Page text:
Shakespeare, the Movie II: Popularizing the Plays on Film, TV, Video, and Dvd

Shakespeare, the Movie II: Popularizing the Plays on Film, TV, Video, and Dvd

Shakespeare, the Movie II: Popularizing the Plays on Film, TV, Video, and Dvd

Shakespeare, the Movie II: Popularizing the Plays on Film, TV, Video, and Dvd

Synopsis

Following on from the phenomenally successful Shakespeare, The Movie , this volume brings together an invaluable new collection of essays on cinematic Shakespeares in the 1990s and beyond. Shakespeare, The Movie II :*focuses for the first time on the impact of postcolonialism, globalization and digital film on recent adaptations of Shakespeare;*takes in not only American and British films but also adaptations of Shakespeare in Europe and in the Asian diapora;*explores a wide range of film, television, video and DVD adaptations from Almereyda's Hamlet to animated tales, via Baz Luhrmann, Kenneth Branagh, and 1990s' Macbeths, to name but a few;*offers fresh insight into the issues surrounding Shakespeare on film, such as the interplay between originals and adaptations, the appropriations of popular culture, the question of spectatorship, and the impact of popularization on the canonical status of "the Bard."Combining three key essays from the earlier collection with exciting new work from leading contributors, Shakespeare, The Movie II offers sixteen fascinating essays. It is quite simply a must-read for any student of Shakespeare, film, media or cultural studies.

Excerpt

Passion and parody in William Shakespeare's Romeo + Juliet and Shakespeare in Love

Michael Anderegg

"Believe you me, we're not the first butchers of the Bard"

Baz Luhrmann, Romeo + Juliet Special Edition DVD (2002)

"The Elizabethan theatre was a similar set-up to Hollywood in many respects. Collective writing, rapid writing on commission, repeated re-use of the same subjects, no control for writers over their own products, fame only among other writers, … even Shakespeare's curious retirement to run a public house [!] resembles the escape to the ranch that everybody here is planning."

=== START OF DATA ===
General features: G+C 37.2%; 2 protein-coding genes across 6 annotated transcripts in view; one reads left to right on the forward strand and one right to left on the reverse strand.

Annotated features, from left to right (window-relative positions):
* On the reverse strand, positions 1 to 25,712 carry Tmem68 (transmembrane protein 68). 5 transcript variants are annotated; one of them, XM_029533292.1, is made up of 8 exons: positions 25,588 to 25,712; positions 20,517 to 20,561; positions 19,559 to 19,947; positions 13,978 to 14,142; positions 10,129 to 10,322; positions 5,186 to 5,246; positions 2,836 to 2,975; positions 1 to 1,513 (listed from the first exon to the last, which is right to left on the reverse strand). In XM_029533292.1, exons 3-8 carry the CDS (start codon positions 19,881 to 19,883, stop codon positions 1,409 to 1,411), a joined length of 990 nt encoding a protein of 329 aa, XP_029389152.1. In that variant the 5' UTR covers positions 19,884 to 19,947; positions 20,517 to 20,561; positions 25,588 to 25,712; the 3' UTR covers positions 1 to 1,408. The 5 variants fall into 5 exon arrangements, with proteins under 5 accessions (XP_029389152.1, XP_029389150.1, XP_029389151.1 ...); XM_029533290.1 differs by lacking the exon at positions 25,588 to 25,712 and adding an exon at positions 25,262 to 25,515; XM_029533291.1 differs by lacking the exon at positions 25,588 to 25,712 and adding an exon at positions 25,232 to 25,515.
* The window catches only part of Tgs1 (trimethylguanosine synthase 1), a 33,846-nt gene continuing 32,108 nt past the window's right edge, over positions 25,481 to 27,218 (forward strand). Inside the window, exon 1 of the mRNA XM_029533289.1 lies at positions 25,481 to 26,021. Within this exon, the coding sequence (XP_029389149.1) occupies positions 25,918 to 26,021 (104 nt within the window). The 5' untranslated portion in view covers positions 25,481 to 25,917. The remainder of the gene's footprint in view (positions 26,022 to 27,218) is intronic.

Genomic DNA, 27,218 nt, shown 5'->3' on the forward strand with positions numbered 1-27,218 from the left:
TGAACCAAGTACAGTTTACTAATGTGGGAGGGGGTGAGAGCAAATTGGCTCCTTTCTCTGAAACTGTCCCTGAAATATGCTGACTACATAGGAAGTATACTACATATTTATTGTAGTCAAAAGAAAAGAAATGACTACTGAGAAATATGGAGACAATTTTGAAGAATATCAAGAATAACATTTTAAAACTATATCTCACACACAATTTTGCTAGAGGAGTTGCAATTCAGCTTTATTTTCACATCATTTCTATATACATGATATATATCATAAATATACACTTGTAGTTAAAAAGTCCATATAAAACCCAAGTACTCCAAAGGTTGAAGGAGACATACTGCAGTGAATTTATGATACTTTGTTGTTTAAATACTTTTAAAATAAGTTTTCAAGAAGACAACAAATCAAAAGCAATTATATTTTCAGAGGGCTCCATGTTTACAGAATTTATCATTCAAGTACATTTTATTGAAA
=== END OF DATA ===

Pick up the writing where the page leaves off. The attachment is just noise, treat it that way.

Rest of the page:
Bertolt Brecht, Journals 1934-1955 (Santa Monica, July 7, 1943)

Baz Luhrmann's William Shakespeare's Romeo + Juliet (1996) and John Madden's Shakespeare in Love (1998) can both be described as postmodern retellings of the best-known romantic tragedy in Western literature. Both films find ways to stand in awe of Romeo and Juliet even as they undermine its highbrow credentials. Luhrmann essentially puts the play in quotation marks, almost as if his gun-wielding teens had been dragooned into a high school production and had then found themselves swept away by the force of its romantic vision. Shakespeare in Love pretends that the play originates in the hackwork of a thieving playwright in search of a saleable commodity which then becomes magically transformed by the promptings of desire into a transcendent expression of love's truth. Each film is a testimony to the malleability of Romeo and Juliet as a cultural object in the modern and postmodern moment. Before looking at both films in some detail, a brief excursus into earlier mass media appropriations of Shakespeare's play will help to reveal some of the sources of its continuing fascination as an iconic text in popular culture.

On February 21, 1954, CBS Television's You Are There took its viewers back to "December 26, 1594: The First Command Performance of Romeo and Juliet." This evening's episode, like all of the others in this popular middlebrow series, was structured

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